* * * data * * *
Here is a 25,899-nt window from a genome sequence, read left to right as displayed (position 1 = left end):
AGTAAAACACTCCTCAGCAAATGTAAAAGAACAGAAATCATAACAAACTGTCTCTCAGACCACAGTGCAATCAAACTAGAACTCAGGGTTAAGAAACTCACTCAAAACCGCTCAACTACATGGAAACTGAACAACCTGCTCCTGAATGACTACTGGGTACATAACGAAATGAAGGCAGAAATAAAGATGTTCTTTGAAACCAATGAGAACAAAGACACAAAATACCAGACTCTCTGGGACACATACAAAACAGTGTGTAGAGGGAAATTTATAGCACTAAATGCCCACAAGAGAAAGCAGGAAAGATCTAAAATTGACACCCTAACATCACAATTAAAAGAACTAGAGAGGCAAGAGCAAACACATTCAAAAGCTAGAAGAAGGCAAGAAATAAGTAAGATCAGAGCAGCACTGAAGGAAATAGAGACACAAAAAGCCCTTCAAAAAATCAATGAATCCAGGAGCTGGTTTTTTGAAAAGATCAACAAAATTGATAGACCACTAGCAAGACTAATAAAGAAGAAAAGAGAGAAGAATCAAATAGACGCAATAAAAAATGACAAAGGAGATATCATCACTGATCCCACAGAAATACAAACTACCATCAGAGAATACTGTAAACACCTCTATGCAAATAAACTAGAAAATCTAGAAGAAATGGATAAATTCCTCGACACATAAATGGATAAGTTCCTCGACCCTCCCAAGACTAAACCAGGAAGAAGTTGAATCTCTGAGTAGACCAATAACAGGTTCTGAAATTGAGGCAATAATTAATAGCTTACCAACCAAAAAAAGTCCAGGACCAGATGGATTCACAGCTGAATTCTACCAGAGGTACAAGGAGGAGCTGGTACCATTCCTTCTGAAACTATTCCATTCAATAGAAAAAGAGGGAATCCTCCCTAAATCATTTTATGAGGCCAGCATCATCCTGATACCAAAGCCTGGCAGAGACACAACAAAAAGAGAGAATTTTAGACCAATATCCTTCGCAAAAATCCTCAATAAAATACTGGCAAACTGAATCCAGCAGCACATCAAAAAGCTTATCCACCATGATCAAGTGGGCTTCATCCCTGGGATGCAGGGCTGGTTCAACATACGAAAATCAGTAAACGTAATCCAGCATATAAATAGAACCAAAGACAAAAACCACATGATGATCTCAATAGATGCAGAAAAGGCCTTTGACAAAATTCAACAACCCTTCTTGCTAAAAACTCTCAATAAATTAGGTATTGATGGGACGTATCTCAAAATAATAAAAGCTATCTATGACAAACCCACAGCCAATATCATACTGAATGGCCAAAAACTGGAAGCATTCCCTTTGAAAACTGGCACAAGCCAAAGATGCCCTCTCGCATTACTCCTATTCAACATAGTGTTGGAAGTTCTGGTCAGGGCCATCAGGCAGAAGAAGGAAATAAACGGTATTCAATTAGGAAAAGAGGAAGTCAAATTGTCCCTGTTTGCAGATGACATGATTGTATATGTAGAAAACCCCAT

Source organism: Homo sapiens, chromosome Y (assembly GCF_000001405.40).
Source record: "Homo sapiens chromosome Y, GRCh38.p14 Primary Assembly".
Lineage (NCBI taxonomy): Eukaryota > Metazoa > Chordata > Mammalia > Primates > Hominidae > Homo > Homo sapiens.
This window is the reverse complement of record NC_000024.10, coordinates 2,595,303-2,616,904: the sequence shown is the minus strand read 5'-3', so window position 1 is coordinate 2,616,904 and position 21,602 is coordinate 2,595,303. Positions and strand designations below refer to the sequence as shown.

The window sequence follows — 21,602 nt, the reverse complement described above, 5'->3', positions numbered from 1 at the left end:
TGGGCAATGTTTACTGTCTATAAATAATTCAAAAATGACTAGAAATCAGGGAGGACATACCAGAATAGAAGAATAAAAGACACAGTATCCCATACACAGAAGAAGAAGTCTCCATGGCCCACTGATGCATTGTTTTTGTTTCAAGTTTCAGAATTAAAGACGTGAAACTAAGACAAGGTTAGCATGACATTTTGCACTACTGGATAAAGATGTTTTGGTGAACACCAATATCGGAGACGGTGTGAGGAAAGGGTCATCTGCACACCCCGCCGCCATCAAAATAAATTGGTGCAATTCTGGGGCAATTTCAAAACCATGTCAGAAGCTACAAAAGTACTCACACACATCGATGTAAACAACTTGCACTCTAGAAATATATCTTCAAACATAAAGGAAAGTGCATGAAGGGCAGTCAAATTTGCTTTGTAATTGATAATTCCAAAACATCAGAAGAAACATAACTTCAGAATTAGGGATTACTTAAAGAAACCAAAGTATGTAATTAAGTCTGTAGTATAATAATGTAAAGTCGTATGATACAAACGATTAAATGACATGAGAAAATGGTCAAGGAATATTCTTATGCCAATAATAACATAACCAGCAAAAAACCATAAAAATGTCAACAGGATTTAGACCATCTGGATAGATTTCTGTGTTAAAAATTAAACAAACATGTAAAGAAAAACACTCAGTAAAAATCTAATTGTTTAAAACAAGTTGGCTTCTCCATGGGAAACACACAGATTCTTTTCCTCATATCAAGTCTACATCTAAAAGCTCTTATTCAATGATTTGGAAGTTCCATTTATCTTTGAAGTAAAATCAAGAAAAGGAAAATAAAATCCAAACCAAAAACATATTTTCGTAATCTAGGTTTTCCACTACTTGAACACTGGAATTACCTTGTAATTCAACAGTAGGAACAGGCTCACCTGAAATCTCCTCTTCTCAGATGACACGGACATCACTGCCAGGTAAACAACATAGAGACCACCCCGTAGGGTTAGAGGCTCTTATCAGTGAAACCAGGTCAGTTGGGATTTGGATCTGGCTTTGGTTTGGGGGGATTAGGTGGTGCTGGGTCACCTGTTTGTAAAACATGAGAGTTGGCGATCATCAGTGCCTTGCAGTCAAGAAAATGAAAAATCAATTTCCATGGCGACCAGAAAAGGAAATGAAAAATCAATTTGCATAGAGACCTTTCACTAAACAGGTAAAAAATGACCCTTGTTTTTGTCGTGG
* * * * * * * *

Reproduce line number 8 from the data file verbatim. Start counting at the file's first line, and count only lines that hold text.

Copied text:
TGGGCAATGTTTACTGTCTATAAATAATTCAAAAATGACTAGAAATCAGGGAGGACATACCAGAATAGAAGAATAAAAGACACAGTATCCCATACACAGAAGAAGAAGTCTCCATGGCCCACTGATGCATTGTTTTTGTTTCAAGTTTCAGAATTAAAGACGTGAAACTAAGACAAGGTTAGCATGACATTTTGCACTACTGGATAAAGATGTTTTGGTGAACACCAATATCGGAGACGGTGTGAGGAAAGGGTCATCTGCACACCCCGCCGCCATCAAAATAAATTGGTGCAATTCTGGGGCAATTTCAAAACCATGTCAGAAGCTACAAAAGTACTCACACACATCGATGTAAACAACTTGCACTCTAGAAATATATCTTCAAACATAAAGGAAAGTGCATGAAGGGCAGTCAAATTTGCTTTGTAATTGATAATTCCAAAACATCAGAAGAAACATAACTTCAGAATTAGGGATTACTTAAAGAAACCAAAGTATGTAATTAAGTCTGTAGTATAATAATGTAAAGTCGTATGATACAAACGATTAAATGACATGAGAAAATGGTCAAGGAATATTCTTATGCCAATAATAACATAACCAGCAAAAAACCATAAAAATGTCAACAGGATTTAGACCATCTGGATAGATTTCTGTGTTAAAAATTAAACAAACATGTAAAGAAAAACACTCAGTAAAAATCTAATTGTTTAAAACAAGTTGGCTTCTCCATGGGAAACACACAGATTCTTTTCCTCATATCAAGTCTACATCTAAAAGCTCTTATTCAATGATTTGGAAGTTCCATTTATCTTTGAAGTAAAATCAAGAAAAGGAAAATAAAATCCAAACCAAAAACATATTTTCGTAATCTAGGTTTTCCACTACTTGAACACTGGAATTACCTTGTAATTCAACAGTAGGAACAGGCTCACCTGAAATCTCCTCTTCTCAGATGACACGGACATCACTGCCAGGTAAACAACATAGAGACCACCCCGTAGGGTTAGAGGCTCTTATCAGTGAAACCAGGTCAGTTGGGATTTGGATCTGGCTTTGGTTTGGGGGGATTAGGTGGTGCTGGGTCACCTGTTTGTAAAACATGAGAGTTGGCGATCATCAGTGCCTTGCAGTCAAGAAAATGAAAAATCAATTTCCATGGCGACCAGAAAAGGAAATGAAAAATCAATTTGCATAGAGACCTTTCACTAAACAGGTAAAAAATGACCCTTGTTTTTGTCGTGG